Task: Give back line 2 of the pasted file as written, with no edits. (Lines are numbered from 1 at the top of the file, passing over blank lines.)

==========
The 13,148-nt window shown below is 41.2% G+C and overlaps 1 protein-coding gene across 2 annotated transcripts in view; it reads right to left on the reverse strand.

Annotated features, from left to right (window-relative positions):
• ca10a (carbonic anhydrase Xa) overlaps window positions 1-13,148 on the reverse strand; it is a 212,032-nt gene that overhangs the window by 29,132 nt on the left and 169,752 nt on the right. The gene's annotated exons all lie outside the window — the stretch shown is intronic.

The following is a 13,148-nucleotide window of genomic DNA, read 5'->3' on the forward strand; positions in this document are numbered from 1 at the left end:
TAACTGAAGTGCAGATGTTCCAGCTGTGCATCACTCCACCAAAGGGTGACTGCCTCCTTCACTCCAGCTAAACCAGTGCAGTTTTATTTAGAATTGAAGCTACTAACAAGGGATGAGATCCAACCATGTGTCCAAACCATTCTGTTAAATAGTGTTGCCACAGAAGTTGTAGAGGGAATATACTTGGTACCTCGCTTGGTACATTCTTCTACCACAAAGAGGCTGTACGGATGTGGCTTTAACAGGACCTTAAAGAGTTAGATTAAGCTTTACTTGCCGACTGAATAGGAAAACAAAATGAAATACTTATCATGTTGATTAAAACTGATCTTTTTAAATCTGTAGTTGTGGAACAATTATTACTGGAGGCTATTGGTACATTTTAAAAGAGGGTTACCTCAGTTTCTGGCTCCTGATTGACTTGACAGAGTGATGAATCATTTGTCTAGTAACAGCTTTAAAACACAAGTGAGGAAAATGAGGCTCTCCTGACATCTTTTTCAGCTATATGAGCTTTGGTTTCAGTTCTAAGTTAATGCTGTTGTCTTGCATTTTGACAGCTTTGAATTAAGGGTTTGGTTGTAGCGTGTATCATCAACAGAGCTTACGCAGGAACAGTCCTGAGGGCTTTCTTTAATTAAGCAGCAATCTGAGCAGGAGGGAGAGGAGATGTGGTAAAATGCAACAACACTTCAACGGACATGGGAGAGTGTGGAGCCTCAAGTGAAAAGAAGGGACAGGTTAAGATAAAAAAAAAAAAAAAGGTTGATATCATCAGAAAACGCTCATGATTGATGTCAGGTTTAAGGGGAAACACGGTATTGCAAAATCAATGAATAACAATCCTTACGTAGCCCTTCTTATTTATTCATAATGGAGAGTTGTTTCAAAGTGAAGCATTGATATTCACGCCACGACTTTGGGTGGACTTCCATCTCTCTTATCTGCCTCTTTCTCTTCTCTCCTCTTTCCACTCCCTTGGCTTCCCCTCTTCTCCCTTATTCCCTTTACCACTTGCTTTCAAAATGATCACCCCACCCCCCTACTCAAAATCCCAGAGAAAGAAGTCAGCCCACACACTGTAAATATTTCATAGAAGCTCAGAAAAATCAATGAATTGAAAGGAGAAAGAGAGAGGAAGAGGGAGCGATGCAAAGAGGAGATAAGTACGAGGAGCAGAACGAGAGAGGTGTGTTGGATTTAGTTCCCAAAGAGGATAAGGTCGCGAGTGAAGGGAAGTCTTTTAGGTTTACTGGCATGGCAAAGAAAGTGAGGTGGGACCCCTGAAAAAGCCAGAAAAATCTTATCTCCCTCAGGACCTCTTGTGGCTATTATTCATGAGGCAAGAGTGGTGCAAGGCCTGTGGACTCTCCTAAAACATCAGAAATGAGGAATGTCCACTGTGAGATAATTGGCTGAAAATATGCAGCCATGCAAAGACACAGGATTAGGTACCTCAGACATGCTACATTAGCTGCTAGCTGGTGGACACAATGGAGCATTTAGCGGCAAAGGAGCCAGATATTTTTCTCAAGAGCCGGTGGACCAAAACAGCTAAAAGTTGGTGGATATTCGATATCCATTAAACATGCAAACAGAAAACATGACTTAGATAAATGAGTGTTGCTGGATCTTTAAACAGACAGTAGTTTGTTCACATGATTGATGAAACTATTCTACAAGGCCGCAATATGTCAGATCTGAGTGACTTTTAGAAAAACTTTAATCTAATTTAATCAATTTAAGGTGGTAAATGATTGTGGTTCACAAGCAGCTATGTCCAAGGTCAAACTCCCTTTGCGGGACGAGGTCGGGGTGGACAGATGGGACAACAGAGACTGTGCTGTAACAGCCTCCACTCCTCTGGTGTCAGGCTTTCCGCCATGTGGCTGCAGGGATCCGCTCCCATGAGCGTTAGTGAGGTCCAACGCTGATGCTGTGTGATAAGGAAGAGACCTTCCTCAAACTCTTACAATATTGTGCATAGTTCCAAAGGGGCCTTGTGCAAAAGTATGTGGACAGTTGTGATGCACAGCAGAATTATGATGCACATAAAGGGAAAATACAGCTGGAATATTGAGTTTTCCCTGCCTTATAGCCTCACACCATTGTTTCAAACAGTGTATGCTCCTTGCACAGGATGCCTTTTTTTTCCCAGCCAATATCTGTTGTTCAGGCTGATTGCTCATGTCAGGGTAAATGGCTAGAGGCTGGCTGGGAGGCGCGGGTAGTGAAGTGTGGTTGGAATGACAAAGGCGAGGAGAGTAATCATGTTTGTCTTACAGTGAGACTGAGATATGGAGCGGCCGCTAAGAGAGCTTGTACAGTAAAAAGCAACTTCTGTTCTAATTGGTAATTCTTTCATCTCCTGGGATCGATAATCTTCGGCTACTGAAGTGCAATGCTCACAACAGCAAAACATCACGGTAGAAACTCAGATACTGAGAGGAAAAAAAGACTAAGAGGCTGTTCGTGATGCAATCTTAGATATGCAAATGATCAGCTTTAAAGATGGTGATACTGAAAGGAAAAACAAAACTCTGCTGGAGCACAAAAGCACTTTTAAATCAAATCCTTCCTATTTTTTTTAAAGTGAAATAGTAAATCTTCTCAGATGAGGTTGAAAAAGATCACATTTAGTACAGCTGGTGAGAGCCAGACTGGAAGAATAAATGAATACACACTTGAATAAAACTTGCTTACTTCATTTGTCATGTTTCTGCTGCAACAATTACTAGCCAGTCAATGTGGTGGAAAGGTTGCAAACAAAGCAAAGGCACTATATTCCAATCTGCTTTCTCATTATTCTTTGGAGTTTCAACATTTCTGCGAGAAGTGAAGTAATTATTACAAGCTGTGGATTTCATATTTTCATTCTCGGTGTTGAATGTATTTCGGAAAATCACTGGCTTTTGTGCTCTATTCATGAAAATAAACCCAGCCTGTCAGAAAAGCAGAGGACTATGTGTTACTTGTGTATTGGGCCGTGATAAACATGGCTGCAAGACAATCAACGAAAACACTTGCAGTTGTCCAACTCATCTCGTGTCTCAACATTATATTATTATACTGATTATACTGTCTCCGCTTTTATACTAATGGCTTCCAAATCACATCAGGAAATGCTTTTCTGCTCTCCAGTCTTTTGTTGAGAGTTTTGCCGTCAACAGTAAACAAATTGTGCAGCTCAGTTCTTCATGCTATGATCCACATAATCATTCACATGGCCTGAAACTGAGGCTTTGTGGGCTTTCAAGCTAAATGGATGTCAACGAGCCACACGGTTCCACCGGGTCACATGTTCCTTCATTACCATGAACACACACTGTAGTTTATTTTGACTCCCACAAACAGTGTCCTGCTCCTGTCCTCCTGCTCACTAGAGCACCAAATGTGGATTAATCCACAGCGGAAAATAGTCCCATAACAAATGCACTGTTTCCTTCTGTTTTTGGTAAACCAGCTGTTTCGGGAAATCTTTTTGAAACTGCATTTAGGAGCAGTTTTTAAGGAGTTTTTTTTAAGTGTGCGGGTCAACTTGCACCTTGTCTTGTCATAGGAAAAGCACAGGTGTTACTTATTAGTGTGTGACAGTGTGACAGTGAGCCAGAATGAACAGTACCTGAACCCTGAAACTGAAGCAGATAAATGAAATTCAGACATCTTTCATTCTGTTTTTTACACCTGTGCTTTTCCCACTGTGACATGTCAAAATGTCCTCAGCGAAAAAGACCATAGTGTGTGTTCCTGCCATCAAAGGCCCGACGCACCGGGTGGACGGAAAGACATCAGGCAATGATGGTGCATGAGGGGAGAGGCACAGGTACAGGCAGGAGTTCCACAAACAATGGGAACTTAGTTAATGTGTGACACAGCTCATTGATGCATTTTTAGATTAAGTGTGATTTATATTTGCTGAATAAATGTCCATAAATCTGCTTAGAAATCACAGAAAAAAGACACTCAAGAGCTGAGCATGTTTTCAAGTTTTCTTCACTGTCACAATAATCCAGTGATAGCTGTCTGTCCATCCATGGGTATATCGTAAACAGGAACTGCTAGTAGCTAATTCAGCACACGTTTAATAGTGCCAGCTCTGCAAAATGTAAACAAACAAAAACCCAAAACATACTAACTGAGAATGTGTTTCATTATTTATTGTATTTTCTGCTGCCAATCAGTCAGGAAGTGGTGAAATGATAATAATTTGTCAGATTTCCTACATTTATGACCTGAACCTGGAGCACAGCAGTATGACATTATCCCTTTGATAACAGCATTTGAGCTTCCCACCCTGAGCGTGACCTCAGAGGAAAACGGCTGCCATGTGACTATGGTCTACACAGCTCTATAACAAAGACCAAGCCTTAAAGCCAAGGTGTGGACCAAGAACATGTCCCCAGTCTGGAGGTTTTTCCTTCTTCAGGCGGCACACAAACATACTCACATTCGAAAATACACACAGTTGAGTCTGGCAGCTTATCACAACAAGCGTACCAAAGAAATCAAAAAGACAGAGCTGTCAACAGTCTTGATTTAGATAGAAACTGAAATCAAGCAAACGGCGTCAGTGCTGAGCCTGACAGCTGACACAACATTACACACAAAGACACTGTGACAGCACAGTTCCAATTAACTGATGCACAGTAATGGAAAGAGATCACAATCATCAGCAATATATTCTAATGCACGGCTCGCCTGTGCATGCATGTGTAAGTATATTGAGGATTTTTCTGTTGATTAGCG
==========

Annotated features, from left to right (window-relative positions):